Limerick tech company pioneering AI and drones in river rescue

Deepseek is focusing on cutting out the human operating the drone

Limerick technology company Deepseek aims to speed up the process in river rescues by using artificial intelligence.

"The area we are focusing on is river rescues, basically suicide attempts in inner-city areas, using drone and artificial intelligence to help the search-and-rescue teams to cover the initial window of the rescue and provide them with intelligent information," says chief executive Eoghan Mulcahy.

The idea first struck Mulcahy as he witnessed a rescue attempt at first hand in February last year.

“It was a specific event that caused the idea to happen. I witnessed someone enter the water in Limerick city and I witnessed the aftermath of the rescue attempt. It was very much a kind of frenzied rescue attempt, because the response was very quick but it was a ground-based rescue team. They were trying their best to pinpoint the location of the person who had entered into the water but is was nearly an impossible task because the river flow was so strong and the person’s location was lost. Within that first couple of minutes I came up with a system that I thought might be able to help.”

There are an average of 135 drownings in Ireland a year, and Deepseek's technology could potentially reduce that number significantly.

AI studies

Mulcahy founded the company alongside Ciaran O'Meara during a final year engineering project in University of Limerick.

“I did an undergraduate in electronic and computer engineering in University of Limerick. I just graduated from that this year, so I’m just 22 years old. I’m starting a PhD in researching AI for search and rescue in the University of Limerick now.

“At the moment we’ve just had the €7,000 investment from the Ireland’s Best Young Entrepreneur programme and we haven’t required any more funding at the moment – I suppose we are privileged in a way that we have the technology knowledge within the company, with the founding members, so we are able to develop the technology ourselves and scale from there.

“It’s just using an autonomous drone-based system that uses an AI system in its camera, so you take the feed from the camera and you run it against an AI algorithm and it checks if there’s someone in the water. It uses thermal and visual light and then it essentially automates the search component out of the search and rescue so when the rescue teams arrive in their boats they know exactly where to go and they can make the rescue a lot more efficiently.”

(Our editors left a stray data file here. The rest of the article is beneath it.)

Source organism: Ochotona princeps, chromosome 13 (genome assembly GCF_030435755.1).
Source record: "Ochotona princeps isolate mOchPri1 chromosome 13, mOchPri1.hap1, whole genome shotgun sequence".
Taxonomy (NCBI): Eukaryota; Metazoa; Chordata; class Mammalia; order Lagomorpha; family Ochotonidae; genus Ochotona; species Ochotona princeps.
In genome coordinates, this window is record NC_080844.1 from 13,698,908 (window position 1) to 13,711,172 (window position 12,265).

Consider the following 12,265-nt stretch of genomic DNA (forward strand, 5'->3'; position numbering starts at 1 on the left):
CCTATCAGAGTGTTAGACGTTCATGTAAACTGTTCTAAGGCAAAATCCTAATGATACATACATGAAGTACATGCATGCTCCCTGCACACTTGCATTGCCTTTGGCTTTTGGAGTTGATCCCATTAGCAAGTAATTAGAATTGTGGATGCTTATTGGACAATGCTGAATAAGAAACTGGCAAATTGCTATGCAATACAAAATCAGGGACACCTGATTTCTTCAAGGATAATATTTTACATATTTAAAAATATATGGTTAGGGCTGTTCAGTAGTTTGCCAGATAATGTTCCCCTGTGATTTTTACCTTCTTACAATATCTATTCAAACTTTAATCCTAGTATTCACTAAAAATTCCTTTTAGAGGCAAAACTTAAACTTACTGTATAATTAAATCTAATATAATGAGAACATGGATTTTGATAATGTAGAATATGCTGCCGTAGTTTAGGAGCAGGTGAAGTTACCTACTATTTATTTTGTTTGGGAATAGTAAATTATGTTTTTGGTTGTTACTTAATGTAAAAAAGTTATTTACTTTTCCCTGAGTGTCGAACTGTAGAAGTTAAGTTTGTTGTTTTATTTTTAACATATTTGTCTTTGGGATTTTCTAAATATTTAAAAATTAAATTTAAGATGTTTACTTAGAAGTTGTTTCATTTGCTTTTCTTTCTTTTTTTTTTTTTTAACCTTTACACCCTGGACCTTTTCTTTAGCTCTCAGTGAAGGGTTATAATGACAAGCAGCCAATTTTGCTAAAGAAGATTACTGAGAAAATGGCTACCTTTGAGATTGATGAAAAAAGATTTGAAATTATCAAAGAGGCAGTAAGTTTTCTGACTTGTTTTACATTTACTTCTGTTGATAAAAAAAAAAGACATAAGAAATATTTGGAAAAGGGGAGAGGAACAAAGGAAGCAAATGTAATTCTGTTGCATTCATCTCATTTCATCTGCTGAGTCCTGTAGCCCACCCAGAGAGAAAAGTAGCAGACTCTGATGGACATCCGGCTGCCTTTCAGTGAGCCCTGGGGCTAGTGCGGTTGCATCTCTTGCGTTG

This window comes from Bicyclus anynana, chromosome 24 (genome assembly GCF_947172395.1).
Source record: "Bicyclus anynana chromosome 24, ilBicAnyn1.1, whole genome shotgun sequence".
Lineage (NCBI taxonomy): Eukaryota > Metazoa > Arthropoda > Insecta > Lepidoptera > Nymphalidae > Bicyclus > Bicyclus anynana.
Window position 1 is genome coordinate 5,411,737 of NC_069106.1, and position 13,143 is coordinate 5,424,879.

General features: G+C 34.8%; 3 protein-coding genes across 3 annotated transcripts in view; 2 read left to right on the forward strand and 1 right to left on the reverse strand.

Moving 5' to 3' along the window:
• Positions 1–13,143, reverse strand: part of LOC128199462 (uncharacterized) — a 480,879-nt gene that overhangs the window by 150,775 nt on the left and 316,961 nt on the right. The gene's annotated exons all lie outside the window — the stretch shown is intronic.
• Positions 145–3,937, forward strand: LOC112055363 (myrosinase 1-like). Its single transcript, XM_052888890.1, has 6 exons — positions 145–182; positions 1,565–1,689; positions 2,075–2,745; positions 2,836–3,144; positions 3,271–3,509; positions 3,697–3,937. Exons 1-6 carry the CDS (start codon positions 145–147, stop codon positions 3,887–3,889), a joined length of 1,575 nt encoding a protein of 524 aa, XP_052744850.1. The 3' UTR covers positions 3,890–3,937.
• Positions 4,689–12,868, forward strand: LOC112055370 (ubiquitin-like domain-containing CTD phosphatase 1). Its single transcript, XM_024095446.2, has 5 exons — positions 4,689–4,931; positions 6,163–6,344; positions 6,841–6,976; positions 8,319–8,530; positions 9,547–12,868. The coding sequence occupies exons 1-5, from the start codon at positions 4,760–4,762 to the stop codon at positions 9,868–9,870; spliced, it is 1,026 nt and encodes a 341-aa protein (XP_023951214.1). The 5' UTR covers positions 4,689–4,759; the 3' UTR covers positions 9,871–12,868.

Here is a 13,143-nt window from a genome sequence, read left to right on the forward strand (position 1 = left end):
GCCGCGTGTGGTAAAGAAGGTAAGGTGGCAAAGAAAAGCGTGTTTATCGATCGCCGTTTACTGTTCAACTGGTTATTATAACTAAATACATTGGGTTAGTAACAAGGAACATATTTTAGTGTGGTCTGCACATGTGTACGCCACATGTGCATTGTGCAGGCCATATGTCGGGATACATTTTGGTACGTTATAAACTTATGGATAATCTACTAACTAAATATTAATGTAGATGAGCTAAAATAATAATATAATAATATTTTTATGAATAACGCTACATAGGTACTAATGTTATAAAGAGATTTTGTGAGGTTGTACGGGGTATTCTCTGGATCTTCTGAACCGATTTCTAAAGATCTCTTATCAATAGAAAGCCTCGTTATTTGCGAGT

No humans

There are already drone systems in use within the rescue services in Ireland, and Deepseek is focusing on cutting out the human operating the drone. It will work more in tandem like a co-worker rather than a piece equipment.

“We are trying to automate the whole drone system so there is no human interaction – its completely autonomous – that’s where the AI comes in. It’s essentially putting eyes on the drone and the drone is able to figure out for itself if there is someone in an image and then feed that information back because the real critical thing in a river rescue is the time, that initial couple of minutes is incredibly important in a river rescue because things happen at such a rapid pace and so the drone needs to be able to think for itself and just feed back the information that’s needed.

“We’d need an amount of co-operation from everyone to try and develop a system that fits for everyone and that’s able to provide them with the information they need so that’s what we are working on currently.

“We are talking with the Limerick Search and Rescue cohort, the coast guard and the main search and rescue. We’ve been in with them in their base in Limerick and we are just trying to figure out at the moment how to integrate it into their system, that’s really our plan.”

Huge potential

While Deepseek is concentrating only on river rescues until it gets its initial AI software off the ground, the potential this technology has to be used in other areas is huge. It currently takes about 15 minutes for helicopters to be off the ground after receiving a call during daylight and 45 minutes at night – an unmanned drone could have a much faster response rate.

“We are just a software company so we are not going to be developing any specific drone hardware, we buy that off the shelf and then we extend the off the shelf drone products with our own software so we wouldn’t, essentially, be manufacturing drones or anything like that which makes things easier on our part, and makes things a lot leaner as well. We can move around and put our software in different types of drones, we won’t be tied in.”

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